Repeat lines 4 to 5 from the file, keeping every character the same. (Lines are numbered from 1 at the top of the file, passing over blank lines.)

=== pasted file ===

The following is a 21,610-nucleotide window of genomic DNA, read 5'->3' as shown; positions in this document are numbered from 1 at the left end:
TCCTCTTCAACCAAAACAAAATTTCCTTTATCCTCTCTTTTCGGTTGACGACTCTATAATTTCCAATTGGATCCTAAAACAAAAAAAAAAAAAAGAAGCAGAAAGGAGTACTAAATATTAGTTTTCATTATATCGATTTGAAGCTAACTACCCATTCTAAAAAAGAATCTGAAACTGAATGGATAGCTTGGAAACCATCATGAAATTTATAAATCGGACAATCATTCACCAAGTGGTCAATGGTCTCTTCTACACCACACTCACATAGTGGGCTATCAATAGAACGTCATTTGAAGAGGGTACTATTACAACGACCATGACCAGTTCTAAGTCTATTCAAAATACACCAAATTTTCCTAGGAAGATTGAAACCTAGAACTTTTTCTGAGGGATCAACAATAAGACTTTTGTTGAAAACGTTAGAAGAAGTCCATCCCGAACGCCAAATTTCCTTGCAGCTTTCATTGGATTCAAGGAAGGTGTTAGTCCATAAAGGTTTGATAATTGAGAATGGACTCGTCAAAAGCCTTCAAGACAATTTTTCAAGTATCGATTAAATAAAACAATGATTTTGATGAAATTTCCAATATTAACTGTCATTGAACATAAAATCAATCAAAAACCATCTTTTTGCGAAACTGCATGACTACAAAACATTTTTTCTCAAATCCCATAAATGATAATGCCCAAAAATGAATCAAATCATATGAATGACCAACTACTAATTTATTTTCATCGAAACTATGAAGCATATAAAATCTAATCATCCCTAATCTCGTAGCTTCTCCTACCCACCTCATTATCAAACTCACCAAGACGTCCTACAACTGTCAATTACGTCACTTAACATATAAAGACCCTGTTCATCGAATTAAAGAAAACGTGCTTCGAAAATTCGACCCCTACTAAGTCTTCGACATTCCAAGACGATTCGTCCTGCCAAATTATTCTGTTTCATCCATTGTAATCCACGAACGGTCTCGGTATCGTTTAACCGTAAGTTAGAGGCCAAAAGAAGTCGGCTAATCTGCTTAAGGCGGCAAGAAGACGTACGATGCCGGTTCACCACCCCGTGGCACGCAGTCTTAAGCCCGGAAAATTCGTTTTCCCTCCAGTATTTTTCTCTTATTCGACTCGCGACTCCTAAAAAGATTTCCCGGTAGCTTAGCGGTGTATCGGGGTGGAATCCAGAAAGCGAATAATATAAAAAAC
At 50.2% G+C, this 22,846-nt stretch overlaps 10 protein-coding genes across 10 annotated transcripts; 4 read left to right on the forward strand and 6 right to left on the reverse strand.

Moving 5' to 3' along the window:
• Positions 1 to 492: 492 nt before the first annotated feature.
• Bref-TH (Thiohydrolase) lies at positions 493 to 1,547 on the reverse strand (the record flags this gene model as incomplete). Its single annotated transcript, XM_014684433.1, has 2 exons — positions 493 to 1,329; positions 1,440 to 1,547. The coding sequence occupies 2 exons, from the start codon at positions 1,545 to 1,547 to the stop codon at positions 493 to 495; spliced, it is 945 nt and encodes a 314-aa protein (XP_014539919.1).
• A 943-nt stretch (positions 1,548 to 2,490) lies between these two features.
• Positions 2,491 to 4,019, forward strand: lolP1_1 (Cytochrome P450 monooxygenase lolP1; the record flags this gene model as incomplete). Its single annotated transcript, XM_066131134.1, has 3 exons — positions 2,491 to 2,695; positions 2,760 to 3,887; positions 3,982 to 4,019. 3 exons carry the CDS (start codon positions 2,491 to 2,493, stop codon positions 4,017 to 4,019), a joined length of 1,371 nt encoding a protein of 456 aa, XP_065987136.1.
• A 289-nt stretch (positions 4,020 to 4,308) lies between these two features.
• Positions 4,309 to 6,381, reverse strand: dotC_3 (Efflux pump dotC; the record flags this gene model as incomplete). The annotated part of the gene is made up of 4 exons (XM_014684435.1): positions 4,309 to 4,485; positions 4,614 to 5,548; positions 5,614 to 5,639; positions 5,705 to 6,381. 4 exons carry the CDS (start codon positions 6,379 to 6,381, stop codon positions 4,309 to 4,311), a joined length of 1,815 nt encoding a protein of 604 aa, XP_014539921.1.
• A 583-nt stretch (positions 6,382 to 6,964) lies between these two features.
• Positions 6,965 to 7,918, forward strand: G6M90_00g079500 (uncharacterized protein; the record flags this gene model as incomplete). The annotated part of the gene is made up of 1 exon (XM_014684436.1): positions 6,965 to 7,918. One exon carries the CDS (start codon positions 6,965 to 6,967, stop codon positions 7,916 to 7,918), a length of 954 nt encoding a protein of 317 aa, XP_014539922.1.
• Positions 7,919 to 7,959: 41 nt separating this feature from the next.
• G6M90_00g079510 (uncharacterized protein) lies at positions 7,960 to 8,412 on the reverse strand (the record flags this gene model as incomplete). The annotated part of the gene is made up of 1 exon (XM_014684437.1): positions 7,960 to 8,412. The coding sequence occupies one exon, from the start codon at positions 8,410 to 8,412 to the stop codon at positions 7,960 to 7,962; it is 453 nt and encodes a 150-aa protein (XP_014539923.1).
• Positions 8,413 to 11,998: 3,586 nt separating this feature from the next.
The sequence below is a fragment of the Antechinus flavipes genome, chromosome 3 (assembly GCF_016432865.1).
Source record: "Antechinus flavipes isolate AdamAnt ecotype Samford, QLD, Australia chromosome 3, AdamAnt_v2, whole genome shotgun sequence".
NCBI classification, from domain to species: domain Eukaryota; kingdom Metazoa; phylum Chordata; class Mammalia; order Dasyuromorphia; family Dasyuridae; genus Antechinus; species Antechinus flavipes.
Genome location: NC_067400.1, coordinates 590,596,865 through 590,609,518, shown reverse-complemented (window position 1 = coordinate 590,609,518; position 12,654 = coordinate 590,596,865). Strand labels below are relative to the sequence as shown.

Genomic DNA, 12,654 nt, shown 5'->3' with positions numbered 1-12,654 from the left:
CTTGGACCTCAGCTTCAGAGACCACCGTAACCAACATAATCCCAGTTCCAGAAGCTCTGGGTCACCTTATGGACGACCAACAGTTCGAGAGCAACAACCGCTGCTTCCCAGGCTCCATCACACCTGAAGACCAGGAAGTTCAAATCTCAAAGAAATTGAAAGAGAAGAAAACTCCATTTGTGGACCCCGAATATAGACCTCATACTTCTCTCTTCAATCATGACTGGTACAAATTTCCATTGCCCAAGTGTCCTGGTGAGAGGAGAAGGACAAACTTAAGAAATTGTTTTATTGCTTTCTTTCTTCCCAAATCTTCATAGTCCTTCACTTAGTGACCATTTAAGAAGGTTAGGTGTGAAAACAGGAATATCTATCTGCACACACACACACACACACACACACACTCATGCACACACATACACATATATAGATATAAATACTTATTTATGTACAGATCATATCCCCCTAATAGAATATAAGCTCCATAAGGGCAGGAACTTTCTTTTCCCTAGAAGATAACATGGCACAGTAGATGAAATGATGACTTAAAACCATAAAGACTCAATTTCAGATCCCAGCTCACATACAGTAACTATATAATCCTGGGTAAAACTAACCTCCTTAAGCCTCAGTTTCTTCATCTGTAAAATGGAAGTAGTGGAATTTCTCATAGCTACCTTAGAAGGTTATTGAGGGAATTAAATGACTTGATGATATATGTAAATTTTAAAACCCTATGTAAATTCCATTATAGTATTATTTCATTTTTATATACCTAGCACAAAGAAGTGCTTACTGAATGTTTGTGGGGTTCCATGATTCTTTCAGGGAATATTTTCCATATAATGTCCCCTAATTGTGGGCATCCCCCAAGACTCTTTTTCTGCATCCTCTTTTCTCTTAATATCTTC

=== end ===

Moving 5' to 3' along the window:
• Positions 1 to 492: 492 nt before the first annotated feature.